Katie Dippold, The Superfan Behind Ghostbusters
ABOVE: KATIE DIPPOLD IN NEW YORK, JULY 2016. PHOTO: VICTORIA STEVENS. HAIR AND MAKEUP: JESSI BUTTERFIELD/EXCLUSIVE ARTISTS USING TARTE COSMETICS.
When Paul Feig asked screenwriter Katie Dippold if she wanted to collaborate on an all-female Ghostbusters reboot, declining was not an option. “I immediately knew there was going to be a very high bar, but I just couldn’t say no,” she explains at the Sony offices in New York. The two had already worked together on Dippold’s first feature script, The Heat (2013), which she had written on spec while on the writing staff at Parks and Recreation. Starring Melissa McCarthy and Sandra Bullock, The Heat was a resounding success, both critically and commercially, and Feig and Dippold remained in touch. Re-imagining rather than remaking Ghostbusters appealed to Dippold as a fan of Ivan Reitman’s 1984 original film. “I love those characters so much,” she says. “I don’t want someone new to tell me what happened to Venkman or Egon,” she continues. “I always thought Paul’s idea of a reboot was protecting that legacy.”
Born in New Jersey, Dippold grew up worshipping Saturday Night Live and interned at Late Night with Conan O’Brien during college. “Watching those comedy writers work, that was my dream,” she explains. After flirting with the idea of joining the FBI (she didn’t get past the “Have you tried any drug more than three times?” question on the online application), she joined the Upright Citizens Brigade in New York and maintained a day job temping. When she landed a gig writing for MADtv, she relocated to Los Angeles. “Personally, advice I’d give to writers is if it’s one of those things that you can’t imagine doing anything else, then just do it,” she says.
Tomorrow, Ghostbusters comes out in theaters across the U.S. After completing the Ghostbusters press tour, Dippold will return to the set of her current project, a mother-daughter comedy starring Amy Schumer and Goldie Hawn.
EMMA BROWN: Have you been on set for all of the movies you’ve written so far?
KATIE DIPPOLD: Yeah, which is lucky. That’s not guaranteed. Once you finish the script, it’s no longer yours; it’s the other people making it, which sometimes can be hard. Paul, who’s a lovely, lovely, kind man, likes writers around. He’s always asking me to be on set. He’s very patient and I’ll write many long, passionate emails about things and he listens and agrees or disagrees. It’s been a really good process.
BROWN: Is being on set fun or weird?
DIPPOLD: It’s fun. It’s a mix. It can be stressful if I wrote something that I realize doesn’t sound right. I can write something at home and be like, “Great. Nailed it.” Then I’m like, “No one should have to say those words. That doesn’t make any sense.” It’s a lot of scrambling. You’re basically there to help the production. You’re helping the actors make it make sense, or helping Paul, or maybe you wrote something that doesn’t work in the production sense. Most of it is coming up with jokes. Paul likes having as many jokes as possible, so writing different things they can try. Or one of the actresses will come up with something and you’ll write to that, or if something really works you’ll make a runner of that. It’s constantly in motion. Paul does a lot of test screenings, so I’ll always see different versions. I get to see the process—I get why he makes the choices he does.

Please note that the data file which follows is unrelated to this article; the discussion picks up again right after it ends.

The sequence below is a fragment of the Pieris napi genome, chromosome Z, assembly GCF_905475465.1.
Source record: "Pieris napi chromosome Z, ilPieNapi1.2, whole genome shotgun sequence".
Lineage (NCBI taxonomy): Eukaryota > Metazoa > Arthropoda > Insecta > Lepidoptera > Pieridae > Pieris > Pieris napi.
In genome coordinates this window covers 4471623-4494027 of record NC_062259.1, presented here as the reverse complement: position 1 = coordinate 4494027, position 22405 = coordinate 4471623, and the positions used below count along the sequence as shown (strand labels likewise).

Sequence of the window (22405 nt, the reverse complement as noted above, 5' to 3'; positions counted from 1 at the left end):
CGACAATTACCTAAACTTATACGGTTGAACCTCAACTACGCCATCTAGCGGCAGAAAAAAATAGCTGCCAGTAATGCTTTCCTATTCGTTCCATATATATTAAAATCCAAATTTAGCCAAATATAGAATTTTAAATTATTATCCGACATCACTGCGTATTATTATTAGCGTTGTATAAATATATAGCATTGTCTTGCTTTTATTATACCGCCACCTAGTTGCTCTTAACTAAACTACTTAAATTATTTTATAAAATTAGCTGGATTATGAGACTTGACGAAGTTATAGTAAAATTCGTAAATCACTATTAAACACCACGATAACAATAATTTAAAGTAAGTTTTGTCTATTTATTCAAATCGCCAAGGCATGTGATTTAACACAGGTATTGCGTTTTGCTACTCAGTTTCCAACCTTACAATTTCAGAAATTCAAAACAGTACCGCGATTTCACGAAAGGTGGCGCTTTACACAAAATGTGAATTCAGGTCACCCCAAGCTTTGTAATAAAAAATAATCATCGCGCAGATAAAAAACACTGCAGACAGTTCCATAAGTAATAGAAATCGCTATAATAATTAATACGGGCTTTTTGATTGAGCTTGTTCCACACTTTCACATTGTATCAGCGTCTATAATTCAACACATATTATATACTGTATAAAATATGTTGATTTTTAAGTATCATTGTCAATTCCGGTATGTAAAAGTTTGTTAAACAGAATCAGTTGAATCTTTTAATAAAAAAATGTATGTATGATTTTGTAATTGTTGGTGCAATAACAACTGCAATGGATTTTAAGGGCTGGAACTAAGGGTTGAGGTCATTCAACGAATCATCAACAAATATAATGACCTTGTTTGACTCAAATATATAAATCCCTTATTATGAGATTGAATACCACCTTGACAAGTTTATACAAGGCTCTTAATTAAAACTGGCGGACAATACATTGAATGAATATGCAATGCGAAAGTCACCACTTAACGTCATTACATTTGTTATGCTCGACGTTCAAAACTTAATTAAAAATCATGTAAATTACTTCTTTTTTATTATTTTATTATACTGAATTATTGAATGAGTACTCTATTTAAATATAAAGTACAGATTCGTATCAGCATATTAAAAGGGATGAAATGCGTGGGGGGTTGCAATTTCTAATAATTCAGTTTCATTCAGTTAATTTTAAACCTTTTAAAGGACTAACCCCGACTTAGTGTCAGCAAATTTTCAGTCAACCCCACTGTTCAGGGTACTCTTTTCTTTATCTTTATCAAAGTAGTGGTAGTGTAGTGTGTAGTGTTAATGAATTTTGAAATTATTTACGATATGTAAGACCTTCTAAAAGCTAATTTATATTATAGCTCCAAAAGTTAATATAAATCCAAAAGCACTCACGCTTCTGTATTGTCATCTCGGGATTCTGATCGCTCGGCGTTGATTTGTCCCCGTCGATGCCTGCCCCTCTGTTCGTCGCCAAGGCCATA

BROWN: When you agreed to write the film, what was the next step? Did Paul say, “Here are the kind of people I’m thinking of”? Did you have anyone in mind when you were writing the characters?
DIPPOLD: We talked about a bunch of people, which was hard since there were so many amazing people. Then he was having a tough time figuring out, so he was like, “Let’s just write the script. We’ll nail down four characters, see what the dynamics are, and after that see what makes sense.” In my mind there were people I kept picturing—I couldn’t help myself—but at the end of the day he just cast who he saw.
BROWN: When you’re writing an ensemble piece, do you ever get really wrapped up in one specific character? Are you ever tempted to favor one character over the others?
DIPPOLD: It happened one by one. It was a domino affect. First, I thought about how no scientist believes in the paranormal anymore. There are no parapsychology departments in colleges anymore. It’s different than it was back then. I thought, “Well, what if there’s a physicist who’s trying to prove herself at this prestigious university? What if in her past she wrote this book about the paranormal and she’s embarrassed about trying it?” That made me think, “What if she wrote that book with someone, her friend Abby, who she hasn’t seen in years and has been pursuing it this whole time? They have this rift.” Then, “Who’s working with Abby in this weird basement under a terrible college? It must be someone super crazy and outside the box. They don’t care about social norms.” That’s Holtzmann. For the final character, Patty, one thing I loved about the original was having this everyman, someone who wasn’t a part of this weird club. I relate the most to Patty. We thought of having someone who works for the MTA, which feels like iconic New York to us, and being able to see through her eyes going from that job to being thrown in this adventure.